Trap-neuter-return (TNR) is a program through which free-roaming cats are trapped, spayed/neutered, then returned to the outdoor locations where they were found. If those locations are deemed unsafe or otherwise inappropriate, you may have to relocate the cats. (Barn/farmyard homes are often ideal.) In addition, kittens young enough to be socialized and friendly adult cats can go to shelters or be placed in foster care for eventual adoption into homes as companion animals rather than returned to the outdoors.

TNR Requirements

  • No income restrictions.
  • Feral cats must come in a humane live trap.
  • We ear-tip all feral cats.
  • Traps are available for loan with a $75.00 deposit. We will return the deposit when you return the trap.
  • The current price varies depending on the funding for spay/neuter, rabies vaccine, and ear tipping. This price is subject to change due to funding availability.
  • An appointment is preferred but is not required.
  • Check-in is between 7:45 a.m. and 8:15 a.m. on Tuesdays, Wednesdays, and Thursdays.
  • For more information, please call us at 479-756-1100.

More information on TNR


  1. Assess the cats and their environment.
    1. Do they appear to be stray or feral?
    2. Are there kittens and/or nursing mothers?
    3. Are there ill or injured cats?
  2. Plan ahead to provide care after trapping.
  3. Communicate with neighbors and any caretakers. Build good community relations, working to address the concerns of others.
  4. Establish a regular feeding schedule, such as feeding stations and winter shelters.
  5. Secure a holding/recovery area where the cats can wait for surgery (if not immediately) and recover after surgery.
  6. Find and coordinate with a veterinarian or clinic to perform the surgery and provide other medical treatment.
  7. Assemble trapping supplies, including humane traps, newspapers, and other useful materials.
  8. Withhold food (but not water) for about 24 hours before trapping, with the cooperation of caregivers and neighbors.


  1. Bait and set the traps in a safe location, using as many traps as there are cats in the colony needing trapping.
  2. Wait patiently nearby but out of sight for cats to enter and close the traps.
  3. Quickly cover each occupied trap with a cover or sheet, which helps to calm the cat within.
  4. Check whether each trapped cat is owned or neutered (ear tips, identification tattoo or microchip, lost pet databases and ads, etc.) and take appropriate action.
  5. If trap occupants are wildlife, carefully release them.
  6. Safely transport the cats in their traps to the clinic or holding area.
  7. If a cat is too fearful or savvy of the regular box trap, try alternate traps and methods.

Neutering: Medical care and socialization

  1. Provide extra care for cats not yet ready for surgery. Cats in poor condition may need medical attention or to gain weight and strength before surgery. Young kittens may be socialized in foster care, preventing them from becoming feral. You can keep nursing mother cats with their kittens (and even other orphaned kittens) until the kittens are weaned. Kittens can be safely spayed or neutered at eight weeks or as soon as they weigh three (3) pounds (and are healthy).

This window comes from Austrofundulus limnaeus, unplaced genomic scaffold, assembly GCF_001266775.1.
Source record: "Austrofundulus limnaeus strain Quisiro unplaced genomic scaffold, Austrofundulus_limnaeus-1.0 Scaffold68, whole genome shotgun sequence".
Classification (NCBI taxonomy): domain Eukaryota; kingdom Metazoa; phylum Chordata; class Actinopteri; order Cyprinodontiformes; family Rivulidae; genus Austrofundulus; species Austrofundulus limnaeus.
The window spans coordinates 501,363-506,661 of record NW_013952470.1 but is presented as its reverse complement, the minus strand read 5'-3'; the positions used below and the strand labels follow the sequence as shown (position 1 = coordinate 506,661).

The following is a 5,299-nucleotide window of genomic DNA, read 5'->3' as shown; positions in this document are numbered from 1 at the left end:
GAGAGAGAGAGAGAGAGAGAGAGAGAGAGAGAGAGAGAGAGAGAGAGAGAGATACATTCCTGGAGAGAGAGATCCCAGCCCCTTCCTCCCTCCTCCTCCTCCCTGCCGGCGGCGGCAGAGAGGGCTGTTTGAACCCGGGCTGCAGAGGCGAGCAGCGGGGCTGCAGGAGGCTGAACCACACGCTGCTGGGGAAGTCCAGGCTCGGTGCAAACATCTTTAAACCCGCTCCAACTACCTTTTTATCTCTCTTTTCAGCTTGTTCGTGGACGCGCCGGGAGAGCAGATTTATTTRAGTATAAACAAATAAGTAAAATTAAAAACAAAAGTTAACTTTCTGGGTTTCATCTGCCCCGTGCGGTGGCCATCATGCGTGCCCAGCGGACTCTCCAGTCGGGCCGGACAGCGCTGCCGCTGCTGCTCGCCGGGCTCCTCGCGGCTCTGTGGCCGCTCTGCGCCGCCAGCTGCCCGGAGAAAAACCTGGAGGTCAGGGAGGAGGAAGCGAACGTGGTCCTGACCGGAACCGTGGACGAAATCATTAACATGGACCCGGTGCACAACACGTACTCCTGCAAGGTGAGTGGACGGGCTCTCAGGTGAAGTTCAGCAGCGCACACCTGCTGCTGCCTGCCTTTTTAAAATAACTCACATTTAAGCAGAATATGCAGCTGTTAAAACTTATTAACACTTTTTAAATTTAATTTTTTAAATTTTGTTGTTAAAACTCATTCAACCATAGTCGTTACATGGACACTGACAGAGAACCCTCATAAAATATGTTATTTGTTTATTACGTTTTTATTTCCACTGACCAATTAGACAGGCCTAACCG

2. When ready, a veterinarian performs spay or neuter surgery and provides other medical attention. Multiple surgeries may be done in high-volume clinics.
  3. During the surgery of feral cats, ear-tipping (removing 3/8 inch or 1 cm from the tip of the left ear; proportionally smaller in a kitten) identifies that the cat has been neutered and treated when later seen from a distance.
  4. Vaccinations are provided as arranged in advance. Common vaccines include rabies and FVRCP.
  5. Cats found suffering from terminal or untreatable illnesses or injuries are humanely euthanized.
  6. When the vet deems that the cats are ready to leave the clinic, transport them to the recovery area and monitor them for at least 24 hours.
  7. If needed, provide further nursing care (e.g., administering medications or providing recovery time from more complex surgery such as amputation).

Returning: The cats go home.

  1. If the original colony location is safe, transport the feral cats and safely release them from their traps or carriers.
  2. If the location is unsafe for feral cats, make other arrangements for farmyard homes.
  3. Keep tame cats and kittens in foster care until they are adopted. If insufficient resources exist to foster or shelter, the cats may be returned to outdoor colony locations like feral cats.
  4. Keep detailed records of the cats assisted, and clean the traps and materials used.
  5. Monitor the outdoor colony locations, providing food, shelter, and medical care, and watch for newly abandoned cats requiring trapping. Some communities with “Feral Freedom” programs return cats without ongoing monitoring by caregivers.

Credit Wikipedia: Trap–neuter–return